At this point, it was about 10 months after buying the first machine, so I'd have rather not spent all this time messing about with an expensive laptop that should not have had the quality and reliability issues this had, but there was a silver..ish.. lining.

It has been a couple of months with this 2017 model and it doesn't seem to be exhibiting any of the problems I had previously, the creaking hasn't returned, the keyboard functions as expected.

Thunderbolt 3 / USB-C promise

The experience has been mixed. When it works, when it all comes together, it's brilliant. However, thunderbolt 3 accessories are still ridiculously expensive, full 'docks' are £200-£300, even dual display adapters are around £70, the latter I didn't mind paying for to get the setup I wanted.

I liked to plug my laptop into my main desk setup (dual monitors, regular keyboard and mouse, usually plugged into my Windows desktop). This dual display device, some pre-routed cables/hubs and a keyboard switch has made the process of switching quite simple - not as simple as a proper dock and a switch, but for the money I'm saving - the 20 seconds extra I'm spending is not too bad.

USB-C has otherwise seen pretty good adoption, with the main issue remaining the hundred thousand different ways manufacturers can implement the USB-C standards, creating a bit of a fragmented and confusing market.

When it works, it's great, but expensive.

Keyboard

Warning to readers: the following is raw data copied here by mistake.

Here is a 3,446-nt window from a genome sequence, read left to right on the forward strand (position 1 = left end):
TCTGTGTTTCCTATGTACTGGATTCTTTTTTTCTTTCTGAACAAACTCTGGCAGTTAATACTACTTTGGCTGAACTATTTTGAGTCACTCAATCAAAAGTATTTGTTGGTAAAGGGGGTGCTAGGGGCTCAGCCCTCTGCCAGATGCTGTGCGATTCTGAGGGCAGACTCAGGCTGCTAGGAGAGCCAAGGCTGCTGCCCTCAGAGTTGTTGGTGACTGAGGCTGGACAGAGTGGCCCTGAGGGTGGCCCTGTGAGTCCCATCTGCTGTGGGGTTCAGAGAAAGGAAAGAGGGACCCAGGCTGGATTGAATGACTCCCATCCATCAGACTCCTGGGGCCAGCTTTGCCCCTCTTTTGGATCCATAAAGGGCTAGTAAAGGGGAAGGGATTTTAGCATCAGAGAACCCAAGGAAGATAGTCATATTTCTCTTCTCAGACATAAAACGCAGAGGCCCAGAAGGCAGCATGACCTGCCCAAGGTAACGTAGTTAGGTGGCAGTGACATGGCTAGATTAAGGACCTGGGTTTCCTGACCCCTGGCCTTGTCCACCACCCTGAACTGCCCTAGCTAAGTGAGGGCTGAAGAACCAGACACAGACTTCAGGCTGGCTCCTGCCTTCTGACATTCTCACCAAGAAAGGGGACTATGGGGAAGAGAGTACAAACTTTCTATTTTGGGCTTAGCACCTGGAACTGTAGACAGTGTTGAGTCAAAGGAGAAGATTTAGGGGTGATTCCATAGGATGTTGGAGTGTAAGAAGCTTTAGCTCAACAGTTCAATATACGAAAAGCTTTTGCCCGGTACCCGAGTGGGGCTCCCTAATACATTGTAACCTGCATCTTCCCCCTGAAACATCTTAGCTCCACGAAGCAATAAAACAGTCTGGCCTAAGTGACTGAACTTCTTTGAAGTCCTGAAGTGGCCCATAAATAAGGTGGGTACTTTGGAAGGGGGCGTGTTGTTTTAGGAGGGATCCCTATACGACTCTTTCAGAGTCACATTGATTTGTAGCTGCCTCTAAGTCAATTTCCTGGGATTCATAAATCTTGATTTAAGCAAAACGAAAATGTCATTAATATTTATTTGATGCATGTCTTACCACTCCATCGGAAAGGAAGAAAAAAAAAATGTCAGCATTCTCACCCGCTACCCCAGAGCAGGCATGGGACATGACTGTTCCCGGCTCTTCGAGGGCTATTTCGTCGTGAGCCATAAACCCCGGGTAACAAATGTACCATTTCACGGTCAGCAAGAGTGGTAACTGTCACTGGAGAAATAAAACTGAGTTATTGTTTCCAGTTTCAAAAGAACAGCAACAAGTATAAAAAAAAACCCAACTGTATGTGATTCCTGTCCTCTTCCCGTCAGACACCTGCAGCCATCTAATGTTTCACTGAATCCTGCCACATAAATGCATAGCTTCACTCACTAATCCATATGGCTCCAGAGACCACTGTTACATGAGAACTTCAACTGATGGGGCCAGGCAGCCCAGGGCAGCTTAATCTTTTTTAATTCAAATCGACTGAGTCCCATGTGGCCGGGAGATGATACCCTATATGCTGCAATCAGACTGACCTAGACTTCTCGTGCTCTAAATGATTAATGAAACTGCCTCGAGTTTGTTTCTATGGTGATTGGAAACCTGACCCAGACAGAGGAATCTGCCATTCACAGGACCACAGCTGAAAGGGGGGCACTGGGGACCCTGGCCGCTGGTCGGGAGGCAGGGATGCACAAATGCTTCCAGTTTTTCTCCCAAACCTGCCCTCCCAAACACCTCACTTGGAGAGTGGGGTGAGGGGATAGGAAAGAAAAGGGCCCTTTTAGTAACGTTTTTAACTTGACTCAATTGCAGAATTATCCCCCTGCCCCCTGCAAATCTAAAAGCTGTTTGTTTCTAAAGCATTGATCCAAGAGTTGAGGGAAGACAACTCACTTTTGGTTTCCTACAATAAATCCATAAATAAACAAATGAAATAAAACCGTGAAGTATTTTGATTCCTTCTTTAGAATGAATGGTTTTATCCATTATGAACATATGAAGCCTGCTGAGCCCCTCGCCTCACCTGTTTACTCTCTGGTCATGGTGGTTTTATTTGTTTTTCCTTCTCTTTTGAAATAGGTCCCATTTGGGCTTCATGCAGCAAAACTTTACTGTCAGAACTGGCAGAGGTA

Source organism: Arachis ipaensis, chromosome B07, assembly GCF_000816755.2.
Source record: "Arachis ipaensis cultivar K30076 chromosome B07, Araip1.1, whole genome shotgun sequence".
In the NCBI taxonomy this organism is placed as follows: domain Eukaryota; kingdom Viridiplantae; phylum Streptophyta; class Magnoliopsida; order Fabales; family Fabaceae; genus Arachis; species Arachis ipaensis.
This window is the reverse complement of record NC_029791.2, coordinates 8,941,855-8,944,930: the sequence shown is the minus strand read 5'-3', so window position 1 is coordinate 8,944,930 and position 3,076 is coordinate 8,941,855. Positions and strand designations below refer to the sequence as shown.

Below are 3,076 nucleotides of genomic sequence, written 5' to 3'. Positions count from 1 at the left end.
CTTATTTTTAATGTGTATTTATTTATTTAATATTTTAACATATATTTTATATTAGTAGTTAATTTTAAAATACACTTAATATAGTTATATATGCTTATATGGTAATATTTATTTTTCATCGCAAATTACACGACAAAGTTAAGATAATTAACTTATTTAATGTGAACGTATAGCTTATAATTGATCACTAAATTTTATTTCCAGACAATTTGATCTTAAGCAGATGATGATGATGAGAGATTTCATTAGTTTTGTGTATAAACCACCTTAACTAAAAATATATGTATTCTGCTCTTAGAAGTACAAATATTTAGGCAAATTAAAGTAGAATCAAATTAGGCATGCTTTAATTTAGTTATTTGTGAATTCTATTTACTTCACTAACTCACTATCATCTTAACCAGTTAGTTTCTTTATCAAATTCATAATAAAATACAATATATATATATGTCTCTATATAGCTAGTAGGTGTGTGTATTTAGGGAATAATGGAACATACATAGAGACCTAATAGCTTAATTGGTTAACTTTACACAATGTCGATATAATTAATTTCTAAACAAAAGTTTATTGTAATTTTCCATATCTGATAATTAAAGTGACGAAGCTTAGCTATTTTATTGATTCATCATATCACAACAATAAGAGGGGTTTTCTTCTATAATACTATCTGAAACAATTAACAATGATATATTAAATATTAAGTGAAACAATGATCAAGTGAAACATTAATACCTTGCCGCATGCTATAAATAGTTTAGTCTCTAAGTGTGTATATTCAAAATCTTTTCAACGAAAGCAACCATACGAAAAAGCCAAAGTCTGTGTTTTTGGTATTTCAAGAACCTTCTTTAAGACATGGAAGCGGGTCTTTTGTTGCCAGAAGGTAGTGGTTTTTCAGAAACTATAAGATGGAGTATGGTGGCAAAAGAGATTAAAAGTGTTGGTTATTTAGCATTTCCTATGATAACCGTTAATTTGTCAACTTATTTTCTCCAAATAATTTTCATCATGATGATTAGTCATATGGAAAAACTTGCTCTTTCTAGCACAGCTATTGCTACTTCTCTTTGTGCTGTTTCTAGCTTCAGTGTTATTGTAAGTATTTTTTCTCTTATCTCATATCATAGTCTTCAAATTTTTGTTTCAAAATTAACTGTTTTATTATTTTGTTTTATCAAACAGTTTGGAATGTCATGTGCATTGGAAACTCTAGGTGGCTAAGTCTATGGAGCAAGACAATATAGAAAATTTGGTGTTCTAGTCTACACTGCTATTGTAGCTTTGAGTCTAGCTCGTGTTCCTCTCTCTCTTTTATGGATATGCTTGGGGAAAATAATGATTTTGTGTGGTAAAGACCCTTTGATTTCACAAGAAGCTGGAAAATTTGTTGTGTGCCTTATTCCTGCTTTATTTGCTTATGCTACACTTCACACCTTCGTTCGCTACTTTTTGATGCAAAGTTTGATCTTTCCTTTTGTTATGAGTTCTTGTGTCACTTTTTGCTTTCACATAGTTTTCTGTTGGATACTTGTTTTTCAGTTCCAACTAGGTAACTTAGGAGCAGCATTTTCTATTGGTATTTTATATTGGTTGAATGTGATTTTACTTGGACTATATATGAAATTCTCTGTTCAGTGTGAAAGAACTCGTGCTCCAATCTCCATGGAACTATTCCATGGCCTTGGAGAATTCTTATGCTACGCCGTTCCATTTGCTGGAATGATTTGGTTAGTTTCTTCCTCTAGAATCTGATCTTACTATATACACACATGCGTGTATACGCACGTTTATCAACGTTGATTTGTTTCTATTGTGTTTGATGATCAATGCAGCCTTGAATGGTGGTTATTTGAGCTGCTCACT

The keyboard is one of the biggest mistakes Apple has made in the last 10 years, easily. The primary issue is the reliability, the issues are seemingly quite widespread, repairing them is difficult - requiring a full top side replacement, keys are not designed to be removed and cleaned and can be broken if you attempt to do so. The design of the keyboard is so that small particles can render a key useless and all you can do without going for a full repair is hoping compressed air can get it out.

It's a simply unacceptable design. Now, from a usability perspective - I think it has many really positive points. The keys are wide, perfectly stable and offer a really nice chunky click. But there's next to zero travel, and that affects longer term comfort. This was my main worry in my original review and it has been confirmed. However, the bigger usability issue (ignoring reliability), turned out to be the awful arrow keys.

They are a stupid shape and they're indistinguishable from each other (up/down) when working at any kind of speed and touch typing (as is expected). But really, the conclusion here, is that the reliability is just unacceptable. The tolerances are far too low for the a moving component that is used constantly through the life of the device.

I said in my original review that it may be not too far off being a really, really great keyboard. Add 30-40% more key travel and you have potentially one of the all time best laptop keyboards. That seems unlikely, but maybe after all the reliability issues, Apple may reconsider for their MacBook Pros.

TouchBar

I wasn't so pessimistic about it this time last year, at worst I thought I'd ignore it, and that has mostly been the case. It hasn't really proven itself outside of a few particular use cases to be any real addition to the device. I probably wouldn't miss it if it went away.

TouchID is cool though, if sometimes a bit slow, although I think it has improved somewhat in High Sierra. FaceID (from the iPhone X) does feel like it would be at home on a laptop though, perhaps more so than a fingerprint sensor.. so.. Apple.. ditch the Touchbar and give us a FaceID sensor array.

Finally

The reliability issues have soured me significantly on this device, but then I've come to not expect reliable laptops from Apple. I've had several MacBooks over the years and they have not been what I consider reliable - and had the Apple store not been a thing - I'd have probably long since abandoned the Mac, despite my preference for macOS.